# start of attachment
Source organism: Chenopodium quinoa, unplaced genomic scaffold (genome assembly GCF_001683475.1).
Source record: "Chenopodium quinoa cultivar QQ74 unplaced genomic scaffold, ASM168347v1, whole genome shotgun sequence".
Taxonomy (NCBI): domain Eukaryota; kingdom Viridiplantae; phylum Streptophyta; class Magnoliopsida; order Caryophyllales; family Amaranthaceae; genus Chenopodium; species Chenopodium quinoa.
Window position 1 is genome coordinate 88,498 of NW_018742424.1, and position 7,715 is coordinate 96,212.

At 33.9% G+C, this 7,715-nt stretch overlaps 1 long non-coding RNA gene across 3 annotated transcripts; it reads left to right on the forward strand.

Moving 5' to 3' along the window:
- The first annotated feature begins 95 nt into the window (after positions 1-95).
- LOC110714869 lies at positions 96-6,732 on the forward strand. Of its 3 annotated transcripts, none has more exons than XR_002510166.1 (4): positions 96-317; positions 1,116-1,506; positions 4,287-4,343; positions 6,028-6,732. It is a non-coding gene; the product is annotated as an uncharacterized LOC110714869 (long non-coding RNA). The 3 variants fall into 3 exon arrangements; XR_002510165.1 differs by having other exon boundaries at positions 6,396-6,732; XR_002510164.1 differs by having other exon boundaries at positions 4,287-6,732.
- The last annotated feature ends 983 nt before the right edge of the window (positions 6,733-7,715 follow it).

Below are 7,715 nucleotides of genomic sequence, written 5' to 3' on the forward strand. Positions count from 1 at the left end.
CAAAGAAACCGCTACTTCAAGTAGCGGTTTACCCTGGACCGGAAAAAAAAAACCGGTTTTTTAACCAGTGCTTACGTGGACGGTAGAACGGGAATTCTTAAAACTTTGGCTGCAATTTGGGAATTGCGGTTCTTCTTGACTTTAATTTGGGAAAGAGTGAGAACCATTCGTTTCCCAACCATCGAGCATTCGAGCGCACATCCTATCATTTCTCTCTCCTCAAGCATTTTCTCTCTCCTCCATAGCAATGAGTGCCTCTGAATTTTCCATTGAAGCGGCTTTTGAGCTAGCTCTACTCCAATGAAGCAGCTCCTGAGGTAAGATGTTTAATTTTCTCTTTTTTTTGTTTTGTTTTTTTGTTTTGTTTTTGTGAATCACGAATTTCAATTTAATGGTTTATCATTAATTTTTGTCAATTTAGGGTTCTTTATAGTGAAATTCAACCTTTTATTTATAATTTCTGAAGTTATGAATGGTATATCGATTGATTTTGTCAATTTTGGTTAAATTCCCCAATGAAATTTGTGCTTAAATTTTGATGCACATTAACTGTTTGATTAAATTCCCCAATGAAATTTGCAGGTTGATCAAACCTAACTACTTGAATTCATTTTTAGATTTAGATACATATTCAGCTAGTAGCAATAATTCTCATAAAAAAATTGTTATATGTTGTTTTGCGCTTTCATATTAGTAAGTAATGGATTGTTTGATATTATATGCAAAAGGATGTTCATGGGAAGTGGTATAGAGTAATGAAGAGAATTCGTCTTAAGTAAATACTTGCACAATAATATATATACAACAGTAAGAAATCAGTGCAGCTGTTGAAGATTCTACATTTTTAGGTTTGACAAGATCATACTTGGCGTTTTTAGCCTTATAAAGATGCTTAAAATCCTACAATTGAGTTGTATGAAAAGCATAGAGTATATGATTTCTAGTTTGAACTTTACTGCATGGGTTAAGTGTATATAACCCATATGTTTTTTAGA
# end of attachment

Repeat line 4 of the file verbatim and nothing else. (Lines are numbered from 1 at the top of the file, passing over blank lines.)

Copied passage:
Window position 1 is genome coordinate 88,498 of NW_018742424.1, and position 7,715 is coordinate 96,212.